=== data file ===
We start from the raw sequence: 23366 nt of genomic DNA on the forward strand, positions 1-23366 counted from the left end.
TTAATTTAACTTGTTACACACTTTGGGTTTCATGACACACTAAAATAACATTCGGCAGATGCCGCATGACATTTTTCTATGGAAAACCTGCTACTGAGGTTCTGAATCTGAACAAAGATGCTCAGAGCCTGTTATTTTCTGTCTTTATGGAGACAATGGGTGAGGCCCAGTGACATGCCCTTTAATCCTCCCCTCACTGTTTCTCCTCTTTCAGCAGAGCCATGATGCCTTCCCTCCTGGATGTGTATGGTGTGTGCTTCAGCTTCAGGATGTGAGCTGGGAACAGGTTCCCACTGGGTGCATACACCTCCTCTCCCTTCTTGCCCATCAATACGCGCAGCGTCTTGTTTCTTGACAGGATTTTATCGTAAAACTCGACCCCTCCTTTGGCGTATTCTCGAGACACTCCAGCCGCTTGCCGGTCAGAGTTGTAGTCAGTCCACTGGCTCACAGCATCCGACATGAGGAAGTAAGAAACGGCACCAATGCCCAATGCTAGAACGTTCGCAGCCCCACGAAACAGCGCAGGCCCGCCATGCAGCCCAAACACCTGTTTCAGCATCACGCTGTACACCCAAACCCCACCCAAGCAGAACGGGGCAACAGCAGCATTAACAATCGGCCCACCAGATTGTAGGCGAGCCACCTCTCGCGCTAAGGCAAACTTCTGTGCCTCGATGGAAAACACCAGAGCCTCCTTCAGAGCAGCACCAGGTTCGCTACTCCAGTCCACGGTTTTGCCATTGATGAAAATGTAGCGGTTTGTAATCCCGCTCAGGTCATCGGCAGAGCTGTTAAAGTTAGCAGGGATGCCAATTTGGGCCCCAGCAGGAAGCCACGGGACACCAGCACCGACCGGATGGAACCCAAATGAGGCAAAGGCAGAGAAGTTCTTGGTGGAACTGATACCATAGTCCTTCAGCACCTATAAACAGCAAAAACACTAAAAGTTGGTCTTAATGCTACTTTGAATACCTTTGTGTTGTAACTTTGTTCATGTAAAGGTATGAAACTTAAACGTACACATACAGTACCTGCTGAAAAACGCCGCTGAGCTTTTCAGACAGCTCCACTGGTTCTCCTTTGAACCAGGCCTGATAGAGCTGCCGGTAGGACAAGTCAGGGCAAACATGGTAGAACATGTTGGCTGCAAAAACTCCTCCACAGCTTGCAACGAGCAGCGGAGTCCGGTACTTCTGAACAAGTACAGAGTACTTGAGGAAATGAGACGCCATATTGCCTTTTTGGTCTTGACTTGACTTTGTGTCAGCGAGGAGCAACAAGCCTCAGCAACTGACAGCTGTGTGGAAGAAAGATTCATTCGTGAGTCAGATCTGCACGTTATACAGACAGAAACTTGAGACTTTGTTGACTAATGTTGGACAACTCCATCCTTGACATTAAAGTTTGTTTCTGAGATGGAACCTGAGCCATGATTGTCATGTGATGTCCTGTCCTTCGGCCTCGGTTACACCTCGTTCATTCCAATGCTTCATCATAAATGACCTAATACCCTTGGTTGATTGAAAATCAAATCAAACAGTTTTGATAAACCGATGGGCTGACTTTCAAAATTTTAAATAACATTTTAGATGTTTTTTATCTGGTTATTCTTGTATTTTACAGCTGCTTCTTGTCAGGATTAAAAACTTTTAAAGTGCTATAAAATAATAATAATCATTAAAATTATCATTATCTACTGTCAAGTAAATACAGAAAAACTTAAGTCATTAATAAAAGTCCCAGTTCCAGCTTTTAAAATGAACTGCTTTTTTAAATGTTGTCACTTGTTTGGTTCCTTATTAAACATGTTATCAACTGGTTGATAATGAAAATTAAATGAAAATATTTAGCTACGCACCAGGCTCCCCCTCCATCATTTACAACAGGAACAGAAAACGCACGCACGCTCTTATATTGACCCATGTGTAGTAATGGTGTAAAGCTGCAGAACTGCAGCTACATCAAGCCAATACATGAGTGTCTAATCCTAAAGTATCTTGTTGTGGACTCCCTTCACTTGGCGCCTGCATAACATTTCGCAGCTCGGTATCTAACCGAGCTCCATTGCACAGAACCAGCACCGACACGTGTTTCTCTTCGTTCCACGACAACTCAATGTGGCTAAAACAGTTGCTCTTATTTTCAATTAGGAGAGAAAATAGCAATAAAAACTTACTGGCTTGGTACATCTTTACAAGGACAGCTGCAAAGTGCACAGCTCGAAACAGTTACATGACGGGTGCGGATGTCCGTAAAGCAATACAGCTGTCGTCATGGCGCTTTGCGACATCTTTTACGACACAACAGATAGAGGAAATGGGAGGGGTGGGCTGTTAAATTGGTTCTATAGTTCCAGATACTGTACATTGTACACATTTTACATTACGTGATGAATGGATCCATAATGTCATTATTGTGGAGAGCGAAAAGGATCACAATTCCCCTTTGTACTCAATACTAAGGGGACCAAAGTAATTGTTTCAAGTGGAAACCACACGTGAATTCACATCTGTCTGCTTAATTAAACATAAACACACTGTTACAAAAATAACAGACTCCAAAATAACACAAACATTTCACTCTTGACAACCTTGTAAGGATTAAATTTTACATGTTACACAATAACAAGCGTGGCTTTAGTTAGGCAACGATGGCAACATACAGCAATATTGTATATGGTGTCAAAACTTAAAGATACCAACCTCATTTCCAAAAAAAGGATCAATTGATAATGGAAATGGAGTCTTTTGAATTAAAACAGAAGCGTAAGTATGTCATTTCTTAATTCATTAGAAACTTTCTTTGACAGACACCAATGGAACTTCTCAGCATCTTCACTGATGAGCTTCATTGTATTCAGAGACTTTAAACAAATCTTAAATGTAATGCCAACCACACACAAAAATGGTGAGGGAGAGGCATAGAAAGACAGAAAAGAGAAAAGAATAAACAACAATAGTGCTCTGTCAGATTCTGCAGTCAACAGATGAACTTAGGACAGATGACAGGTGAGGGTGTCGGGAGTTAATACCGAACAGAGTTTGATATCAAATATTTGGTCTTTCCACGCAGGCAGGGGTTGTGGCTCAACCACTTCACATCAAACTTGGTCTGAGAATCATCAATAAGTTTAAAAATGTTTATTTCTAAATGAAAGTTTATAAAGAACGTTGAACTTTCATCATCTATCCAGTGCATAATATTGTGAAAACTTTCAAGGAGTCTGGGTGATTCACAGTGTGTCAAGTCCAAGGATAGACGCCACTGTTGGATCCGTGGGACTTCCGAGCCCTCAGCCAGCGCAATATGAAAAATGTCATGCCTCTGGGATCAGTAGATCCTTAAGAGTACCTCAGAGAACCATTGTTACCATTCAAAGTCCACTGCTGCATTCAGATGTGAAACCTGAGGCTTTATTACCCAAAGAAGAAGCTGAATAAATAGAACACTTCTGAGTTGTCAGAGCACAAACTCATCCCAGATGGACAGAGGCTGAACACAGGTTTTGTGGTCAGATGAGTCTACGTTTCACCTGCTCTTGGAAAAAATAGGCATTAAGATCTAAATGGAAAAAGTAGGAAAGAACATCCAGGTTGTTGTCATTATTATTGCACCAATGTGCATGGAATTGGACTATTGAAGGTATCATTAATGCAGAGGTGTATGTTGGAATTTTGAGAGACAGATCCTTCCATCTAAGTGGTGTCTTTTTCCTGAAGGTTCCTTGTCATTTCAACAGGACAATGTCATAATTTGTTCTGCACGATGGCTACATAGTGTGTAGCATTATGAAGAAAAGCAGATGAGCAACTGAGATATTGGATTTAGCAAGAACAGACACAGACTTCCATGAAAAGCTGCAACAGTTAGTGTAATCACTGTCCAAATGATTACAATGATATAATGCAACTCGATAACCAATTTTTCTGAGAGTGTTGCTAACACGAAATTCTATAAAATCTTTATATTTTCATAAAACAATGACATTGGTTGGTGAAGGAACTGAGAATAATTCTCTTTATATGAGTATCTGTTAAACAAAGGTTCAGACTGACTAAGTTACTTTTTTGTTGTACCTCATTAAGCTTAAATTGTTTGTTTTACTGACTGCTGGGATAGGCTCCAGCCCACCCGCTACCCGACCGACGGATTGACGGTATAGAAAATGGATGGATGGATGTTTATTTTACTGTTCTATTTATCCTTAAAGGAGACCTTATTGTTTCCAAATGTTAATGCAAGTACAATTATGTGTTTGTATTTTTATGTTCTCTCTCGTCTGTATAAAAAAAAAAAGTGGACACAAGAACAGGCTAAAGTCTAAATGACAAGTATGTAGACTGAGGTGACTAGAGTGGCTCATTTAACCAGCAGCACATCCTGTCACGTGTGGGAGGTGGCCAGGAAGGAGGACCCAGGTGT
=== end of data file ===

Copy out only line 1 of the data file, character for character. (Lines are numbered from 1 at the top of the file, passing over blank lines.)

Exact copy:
We start from the raw sequence: 23366 nt of genomic DNA on the forward strand, positions 1-23366 counted from the left end.